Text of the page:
University accommodation in Portsmouth fails fire safety test

The 
Unite Students building in Greetham Street
The Unite Students building in Greetham Street
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A NEW university accommodation tower has become the latest high-rise complex to fail fire safety tests in the wake of the Grenfell Tower tragedy.

Cladding on the Greetham Street building – which was only opened in September – has failed government combustibility tests.

The Southsea site is one of six university accommodation buildings owned by Unite Students to have not met safety standards.

Among the buildings to fail include two others in London, a couple in Leeds and one in Bristol.

All students have been informed by letter and reminded of emergency fire protocol.

A Unite Students spokeswoman said: ‘Safety is our first priority. Based on the advice of experts from the relevant local fire authorities and bearing in mind the wide range of fire prevention measures we have in place, we believe our buildings are safe for occupation.

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Tests launched on Greetham Street building

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‘Over the long term, we’re committed to making sure all our buildings are as safe as possible and will continue working with Government, local fire authorities and other fire safety experts, particularly as the next phase of the Government’s testing scheme progresses.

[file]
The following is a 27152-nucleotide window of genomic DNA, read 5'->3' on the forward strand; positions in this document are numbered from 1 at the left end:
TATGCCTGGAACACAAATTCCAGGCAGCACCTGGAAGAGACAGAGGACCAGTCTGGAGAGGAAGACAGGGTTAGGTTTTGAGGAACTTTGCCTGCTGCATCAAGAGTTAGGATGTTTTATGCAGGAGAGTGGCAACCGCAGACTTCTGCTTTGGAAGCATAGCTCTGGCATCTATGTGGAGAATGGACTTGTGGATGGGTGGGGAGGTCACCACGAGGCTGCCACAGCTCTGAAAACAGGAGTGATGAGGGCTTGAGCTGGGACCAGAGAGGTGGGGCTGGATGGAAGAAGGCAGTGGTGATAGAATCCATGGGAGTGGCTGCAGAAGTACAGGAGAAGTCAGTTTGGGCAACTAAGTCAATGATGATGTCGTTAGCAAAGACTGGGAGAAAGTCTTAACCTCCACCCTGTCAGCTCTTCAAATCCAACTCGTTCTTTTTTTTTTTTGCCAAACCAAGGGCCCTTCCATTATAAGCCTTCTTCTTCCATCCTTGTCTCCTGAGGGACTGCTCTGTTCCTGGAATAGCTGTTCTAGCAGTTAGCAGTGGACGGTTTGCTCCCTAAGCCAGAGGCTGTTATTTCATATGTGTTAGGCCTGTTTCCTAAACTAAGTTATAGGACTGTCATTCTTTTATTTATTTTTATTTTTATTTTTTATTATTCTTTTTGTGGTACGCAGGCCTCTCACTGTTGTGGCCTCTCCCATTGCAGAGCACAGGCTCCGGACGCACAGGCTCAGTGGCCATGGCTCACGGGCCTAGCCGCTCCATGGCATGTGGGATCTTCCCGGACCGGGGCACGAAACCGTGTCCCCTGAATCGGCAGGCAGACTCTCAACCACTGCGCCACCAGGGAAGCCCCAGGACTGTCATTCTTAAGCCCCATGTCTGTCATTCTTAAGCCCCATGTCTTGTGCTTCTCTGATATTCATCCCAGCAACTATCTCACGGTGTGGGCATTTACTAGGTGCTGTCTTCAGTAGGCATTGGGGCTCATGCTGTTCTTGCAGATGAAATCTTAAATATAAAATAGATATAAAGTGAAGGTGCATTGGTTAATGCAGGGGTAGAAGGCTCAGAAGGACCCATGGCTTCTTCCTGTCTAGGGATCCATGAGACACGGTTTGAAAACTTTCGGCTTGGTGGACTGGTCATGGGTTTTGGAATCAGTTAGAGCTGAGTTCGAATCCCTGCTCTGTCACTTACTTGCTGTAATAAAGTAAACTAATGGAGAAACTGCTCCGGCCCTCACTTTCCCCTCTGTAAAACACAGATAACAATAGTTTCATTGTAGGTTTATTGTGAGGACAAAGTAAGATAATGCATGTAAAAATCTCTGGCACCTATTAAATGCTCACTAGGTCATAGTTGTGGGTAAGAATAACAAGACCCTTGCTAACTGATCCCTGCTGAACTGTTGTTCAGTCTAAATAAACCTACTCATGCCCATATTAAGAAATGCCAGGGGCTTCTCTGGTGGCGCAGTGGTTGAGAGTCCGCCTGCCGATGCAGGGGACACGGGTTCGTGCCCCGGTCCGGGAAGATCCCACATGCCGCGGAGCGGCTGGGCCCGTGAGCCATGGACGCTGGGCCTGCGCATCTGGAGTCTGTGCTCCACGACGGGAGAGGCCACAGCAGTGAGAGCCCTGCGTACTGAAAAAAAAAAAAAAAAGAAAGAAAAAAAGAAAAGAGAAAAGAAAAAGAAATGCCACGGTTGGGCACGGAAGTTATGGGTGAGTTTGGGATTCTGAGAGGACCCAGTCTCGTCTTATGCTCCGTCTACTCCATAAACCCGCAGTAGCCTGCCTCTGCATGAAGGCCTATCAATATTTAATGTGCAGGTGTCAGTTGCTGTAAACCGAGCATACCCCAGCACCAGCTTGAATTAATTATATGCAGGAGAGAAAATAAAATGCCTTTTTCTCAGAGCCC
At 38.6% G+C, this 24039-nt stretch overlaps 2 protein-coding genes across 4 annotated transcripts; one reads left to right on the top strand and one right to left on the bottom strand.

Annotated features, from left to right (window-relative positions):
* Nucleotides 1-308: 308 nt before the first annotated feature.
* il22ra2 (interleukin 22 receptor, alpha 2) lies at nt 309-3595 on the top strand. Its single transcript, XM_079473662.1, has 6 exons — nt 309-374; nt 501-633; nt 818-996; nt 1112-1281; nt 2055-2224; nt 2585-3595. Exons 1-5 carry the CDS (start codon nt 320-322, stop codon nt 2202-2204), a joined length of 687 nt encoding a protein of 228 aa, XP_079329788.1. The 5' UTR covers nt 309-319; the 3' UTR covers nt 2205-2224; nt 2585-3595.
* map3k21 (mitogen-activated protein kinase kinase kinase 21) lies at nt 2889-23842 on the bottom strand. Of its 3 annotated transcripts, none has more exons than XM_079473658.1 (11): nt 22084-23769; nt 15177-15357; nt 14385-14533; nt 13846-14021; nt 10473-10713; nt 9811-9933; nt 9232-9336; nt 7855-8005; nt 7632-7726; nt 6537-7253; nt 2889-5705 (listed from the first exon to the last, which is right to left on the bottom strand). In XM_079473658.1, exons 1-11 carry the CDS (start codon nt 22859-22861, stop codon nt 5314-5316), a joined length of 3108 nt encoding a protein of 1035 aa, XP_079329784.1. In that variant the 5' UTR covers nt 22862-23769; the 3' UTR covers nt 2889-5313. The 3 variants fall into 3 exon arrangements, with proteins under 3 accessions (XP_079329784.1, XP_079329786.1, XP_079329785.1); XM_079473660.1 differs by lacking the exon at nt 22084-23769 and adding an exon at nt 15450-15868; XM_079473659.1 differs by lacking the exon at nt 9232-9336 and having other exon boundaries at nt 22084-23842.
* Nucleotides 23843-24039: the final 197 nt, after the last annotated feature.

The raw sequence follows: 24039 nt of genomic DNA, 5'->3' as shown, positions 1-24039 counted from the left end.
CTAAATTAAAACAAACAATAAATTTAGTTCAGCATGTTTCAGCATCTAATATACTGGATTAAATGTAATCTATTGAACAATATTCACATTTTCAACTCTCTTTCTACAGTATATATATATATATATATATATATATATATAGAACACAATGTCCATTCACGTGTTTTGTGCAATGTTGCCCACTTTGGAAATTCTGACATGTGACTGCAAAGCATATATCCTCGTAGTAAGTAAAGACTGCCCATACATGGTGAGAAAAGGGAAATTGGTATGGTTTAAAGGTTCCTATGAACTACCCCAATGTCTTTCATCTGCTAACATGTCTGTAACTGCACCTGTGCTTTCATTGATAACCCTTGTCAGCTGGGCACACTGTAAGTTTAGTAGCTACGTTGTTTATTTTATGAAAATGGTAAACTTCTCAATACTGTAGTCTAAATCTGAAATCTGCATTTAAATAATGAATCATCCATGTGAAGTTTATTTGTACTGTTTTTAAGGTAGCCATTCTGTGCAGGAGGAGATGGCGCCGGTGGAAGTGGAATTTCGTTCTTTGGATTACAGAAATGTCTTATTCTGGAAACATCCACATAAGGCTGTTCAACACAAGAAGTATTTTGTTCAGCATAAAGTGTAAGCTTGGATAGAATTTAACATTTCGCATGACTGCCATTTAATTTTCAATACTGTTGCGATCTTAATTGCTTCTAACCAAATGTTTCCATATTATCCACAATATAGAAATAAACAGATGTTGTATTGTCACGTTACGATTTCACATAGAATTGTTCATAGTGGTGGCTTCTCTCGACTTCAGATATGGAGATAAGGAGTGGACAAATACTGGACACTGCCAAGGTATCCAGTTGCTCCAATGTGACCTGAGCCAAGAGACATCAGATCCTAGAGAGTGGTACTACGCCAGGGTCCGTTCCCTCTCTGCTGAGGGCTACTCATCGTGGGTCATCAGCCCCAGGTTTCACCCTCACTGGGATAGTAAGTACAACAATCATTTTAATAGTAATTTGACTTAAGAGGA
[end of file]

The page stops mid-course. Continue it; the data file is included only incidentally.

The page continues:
‘Based on the outcome of this testing and the advice we are given, we will do everything necessary to ensure our buildings remain safe.’

Greetham Street has 60 people living in it at the moment, a Unite spokeswoman said. But there are 836 beds in total.

The company said Hampshire Fire and Rescue Service has inspected the property and was happy for it to remain occupied with some minor adjustments.

These will be implemented ‘immediately’ and include moving the communal smoking area from the ground floor and carrying out regular patrols to make sure areas are clear of rubbish or potentially combustible items.

The letter to students added the University of Portsmouth had ‘secured some alternative accommodation for any student wishing to be relocated’.

Further tests are expected to be carried out on the building in due course.

Since the Grenfell fire tragedy, 261 high-rise residential buildings in 57 local authority areas have failed initial tests.

This includes Horatia House and Leamington House in Somers Town, Portsmouth.

As previously reported, an examination of samples from Harding House and Ockendon House, in High Street, Cosham, and Southdown View, in Military Road, Hilsea, also revealed cladding was a risk.

Cladding on these buildings is due to be replaced in the next few months.